This year, there were a plethora of odd and interesting stories throughout the Boston area: bunnies and bummer beer laws, wizards and warriors, chicken queens and T-stop works of art.
As yet another head-scratcher of a New England season comes to an end and Boston heads into a new wintry chapter, we pulled together some of our most popular, only-in-Metro stories of 2015.
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Odds are, if you've gone to concerts and festivals in Boston in the past 30 years, you've seen the Wizard standing guard.
“Tossing people off stage back into the crowd is the fun part,” Jeff Freedman said. “That never gets old. If it’s a punk or metal or hardcore show, that’s the part that stage divers live for. I know the difference between someone coming over the barricade to have fun versus someone looking for trouble. It’s very rare I have to get physical with people.”
Frances Armstrong’s 15-year-old daughter had been missing for 34 days after she took off with a friend who was caught up in the riptide of the ongoing opioid crisis. Her daughter was afflicted by addiction too, and was in over her head. The police and the National Center for Missing and Exploited Children were doing all that they could to come up with any leads on her whereabouts. But once Billy Pfaff got in on the search, her stint as a runaway was up.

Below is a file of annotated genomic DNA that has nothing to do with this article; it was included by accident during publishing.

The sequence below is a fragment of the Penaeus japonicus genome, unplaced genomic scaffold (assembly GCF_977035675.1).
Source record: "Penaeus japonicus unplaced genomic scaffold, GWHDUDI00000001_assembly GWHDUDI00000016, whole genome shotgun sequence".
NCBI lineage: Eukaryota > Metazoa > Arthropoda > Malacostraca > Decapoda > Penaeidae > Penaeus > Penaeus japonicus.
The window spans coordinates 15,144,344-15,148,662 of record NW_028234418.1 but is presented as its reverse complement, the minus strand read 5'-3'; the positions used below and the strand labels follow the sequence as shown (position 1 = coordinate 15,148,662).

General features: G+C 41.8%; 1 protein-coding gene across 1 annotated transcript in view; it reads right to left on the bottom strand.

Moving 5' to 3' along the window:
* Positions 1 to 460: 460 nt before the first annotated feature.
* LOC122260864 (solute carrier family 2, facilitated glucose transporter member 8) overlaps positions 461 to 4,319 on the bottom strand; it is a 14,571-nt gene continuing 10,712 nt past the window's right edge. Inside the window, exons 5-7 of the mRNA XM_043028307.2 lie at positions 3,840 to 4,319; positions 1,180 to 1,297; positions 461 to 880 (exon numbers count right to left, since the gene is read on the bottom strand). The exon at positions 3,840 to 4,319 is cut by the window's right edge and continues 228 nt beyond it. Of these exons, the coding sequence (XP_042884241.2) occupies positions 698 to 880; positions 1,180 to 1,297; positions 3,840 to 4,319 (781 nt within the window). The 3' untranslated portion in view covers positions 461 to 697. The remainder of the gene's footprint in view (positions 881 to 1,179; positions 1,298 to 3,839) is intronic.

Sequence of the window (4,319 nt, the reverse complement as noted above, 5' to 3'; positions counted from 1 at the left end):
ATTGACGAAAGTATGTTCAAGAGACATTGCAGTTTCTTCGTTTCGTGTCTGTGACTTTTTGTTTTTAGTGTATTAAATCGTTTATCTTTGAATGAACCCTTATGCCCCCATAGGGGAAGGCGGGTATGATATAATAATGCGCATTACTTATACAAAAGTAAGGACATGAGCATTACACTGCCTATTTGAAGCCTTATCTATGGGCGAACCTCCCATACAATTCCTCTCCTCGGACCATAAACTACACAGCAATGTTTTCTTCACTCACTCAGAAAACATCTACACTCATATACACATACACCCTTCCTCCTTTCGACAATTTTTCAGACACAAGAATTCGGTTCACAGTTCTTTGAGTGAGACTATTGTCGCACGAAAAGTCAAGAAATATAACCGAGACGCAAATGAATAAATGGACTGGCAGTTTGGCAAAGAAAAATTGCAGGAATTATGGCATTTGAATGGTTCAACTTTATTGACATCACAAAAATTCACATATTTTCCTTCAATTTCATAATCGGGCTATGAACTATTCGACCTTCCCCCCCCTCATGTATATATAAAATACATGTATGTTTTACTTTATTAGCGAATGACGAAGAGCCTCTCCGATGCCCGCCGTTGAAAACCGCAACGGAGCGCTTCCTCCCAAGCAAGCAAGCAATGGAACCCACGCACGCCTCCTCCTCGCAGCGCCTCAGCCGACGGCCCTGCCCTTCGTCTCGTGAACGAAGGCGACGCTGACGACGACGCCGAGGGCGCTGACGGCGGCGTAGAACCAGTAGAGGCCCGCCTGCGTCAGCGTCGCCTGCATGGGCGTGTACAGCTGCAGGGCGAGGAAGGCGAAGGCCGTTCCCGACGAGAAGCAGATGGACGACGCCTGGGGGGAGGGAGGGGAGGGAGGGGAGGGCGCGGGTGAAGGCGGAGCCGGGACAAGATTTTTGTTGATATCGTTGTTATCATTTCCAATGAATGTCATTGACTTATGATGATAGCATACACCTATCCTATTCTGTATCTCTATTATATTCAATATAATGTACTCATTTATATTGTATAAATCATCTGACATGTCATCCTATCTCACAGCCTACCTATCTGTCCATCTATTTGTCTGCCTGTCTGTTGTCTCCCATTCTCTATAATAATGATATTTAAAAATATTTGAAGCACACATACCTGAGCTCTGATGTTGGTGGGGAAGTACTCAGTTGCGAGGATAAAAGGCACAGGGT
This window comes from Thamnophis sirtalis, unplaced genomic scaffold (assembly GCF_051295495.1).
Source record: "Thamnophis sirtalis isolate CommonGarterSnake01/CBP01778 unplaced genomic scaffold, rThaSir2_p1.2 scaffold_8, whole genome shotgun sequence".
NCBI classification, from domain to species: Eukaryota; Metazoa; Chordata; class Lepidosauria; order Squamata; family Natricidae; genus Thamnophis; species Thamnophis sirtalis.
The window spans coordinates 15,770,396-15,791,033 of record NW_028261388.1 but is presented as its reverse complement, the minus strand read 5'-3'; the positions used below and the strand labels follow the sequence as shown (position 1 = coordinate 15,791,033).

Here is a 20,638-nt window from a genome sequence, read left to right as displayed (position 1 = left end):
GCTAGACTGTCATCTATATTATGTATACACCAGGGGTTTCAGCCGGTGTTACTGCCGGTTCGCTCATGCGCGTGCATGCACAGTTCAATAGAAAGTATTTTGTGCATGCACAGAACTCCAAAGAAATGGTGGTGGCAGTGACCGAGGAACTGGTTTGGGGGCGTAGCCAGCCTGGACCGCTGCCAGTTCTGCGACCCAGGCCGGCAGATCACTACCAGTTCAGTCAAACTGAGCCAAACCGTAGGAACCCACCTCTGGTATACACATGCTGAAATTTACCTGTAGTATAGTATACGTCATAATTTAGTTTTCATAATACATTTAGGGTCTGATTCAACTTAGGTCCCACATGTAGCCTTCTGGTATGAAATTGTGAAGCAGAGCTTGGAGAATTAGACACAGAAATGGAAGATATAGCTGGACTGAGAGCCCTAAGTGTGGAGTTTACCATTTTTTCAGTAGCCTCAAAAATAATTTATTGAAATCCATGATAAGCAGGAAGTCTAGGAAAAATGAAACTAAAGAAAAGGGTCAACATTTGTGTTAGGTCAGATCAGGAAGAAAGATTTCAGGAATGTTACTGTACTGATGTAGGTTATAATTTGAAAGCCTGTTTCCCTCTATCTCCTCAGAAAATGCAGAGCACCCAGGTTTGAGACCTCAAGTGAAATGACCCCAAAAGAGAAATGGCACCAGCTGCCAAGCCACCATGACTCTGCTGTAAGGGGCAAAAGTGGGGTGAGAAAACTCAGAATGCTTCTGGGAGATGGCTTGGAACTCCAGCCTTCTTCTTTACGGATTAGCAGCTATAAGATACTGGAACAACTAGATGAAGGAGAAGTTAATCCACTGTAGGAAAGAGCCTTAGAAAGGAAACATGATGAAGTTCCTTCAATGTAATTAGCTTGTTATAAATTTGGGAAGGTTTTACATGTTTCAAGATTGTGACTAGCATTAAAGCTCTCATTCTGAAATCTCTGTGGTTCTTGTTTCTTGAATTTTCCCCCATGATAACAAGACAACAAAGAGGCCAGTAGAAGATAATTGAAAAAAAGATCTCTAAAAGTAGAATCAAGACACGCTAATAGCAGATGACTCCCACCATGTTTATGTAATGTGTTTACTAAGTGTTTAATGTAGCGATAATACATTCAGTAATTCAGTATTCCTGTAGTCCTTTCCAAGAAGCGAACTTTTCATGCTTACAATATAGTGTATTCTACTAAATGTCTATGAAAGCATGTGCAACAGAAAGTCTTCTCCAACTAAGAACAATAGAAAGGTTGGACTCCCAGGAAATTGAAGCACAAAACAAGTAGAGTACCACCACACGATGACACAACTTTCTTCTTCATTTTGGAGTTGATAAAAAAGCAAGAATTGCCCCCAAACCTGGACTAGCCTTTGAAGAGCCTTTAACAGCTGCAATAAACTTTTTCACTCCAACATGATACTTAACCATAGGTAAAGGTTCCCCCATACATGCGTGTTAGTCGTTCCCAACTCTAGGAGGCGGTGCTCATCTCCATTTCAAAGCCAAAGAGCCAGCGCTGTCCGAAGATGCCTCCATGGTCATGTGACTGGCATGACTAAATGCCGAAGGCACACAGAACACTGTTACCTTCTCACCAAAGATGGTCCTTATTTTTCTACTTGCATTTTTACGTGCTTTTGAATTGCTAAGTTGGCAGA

A backyard chicken farmer of six years, Khrysti Smyth offers classes, consultations and coop-building services. Her work has earned her the title “Chickeness of Somerville.”
“One way of looking at it is I’m a backyard chicken concierge.”
She was in third grade the first time a boy in her class called her a terrorist. People won’t sit next to her on the bus when she wears her hijab. Without it, people sit in the open seat without a second thought. Even living in a city as diverse and progressive as Cambridge, Sumaiya Mahee, 13, encounters some form of prejudice on a daily basis for her faith and heritage.
“Having laws that are not so strict, the benefit is that people would go to more events — cooler events – and feel more comfortable throwing great parties without getting into trouble,” said Michelle McCormack, a prominent Boston event organizer who runs Secret Boston .
Big rectangular windows to 1970s Boston, the murals hung for decades in Government Center, slowly collecting grime and cementing their place in the minds of Hub commuters as iconic pieces of public art.
Now, they’re off to new homes, to grace the walls of T enthusiasts’ living rooms and offices with one-of-a-kind public transit showpieces.
An infestation of urban-dwelling creatures usually causes people to gag or get the frights, but one furry city animal is taking over Boston's terrain — and winning its residents' hearts.Boston is known to be home to many creatures people look to avoid: Rats, squirrels, mice, roaches, pigeons, seagulls, mosquitos, plenty of other bugs and birds, raccoons, possums, and sometimes a few Yankees and Lakers fans.
But the city is experiencing the most adorable annual “infestation” imaginable: bunnies.
The revolution will be virtualized — and Boston will be ready.
That’s what the developers, artists and businesspeople of the Boston/Cambridge virtual reality community told Metro as we dove deep into the up-and-coming world of VR.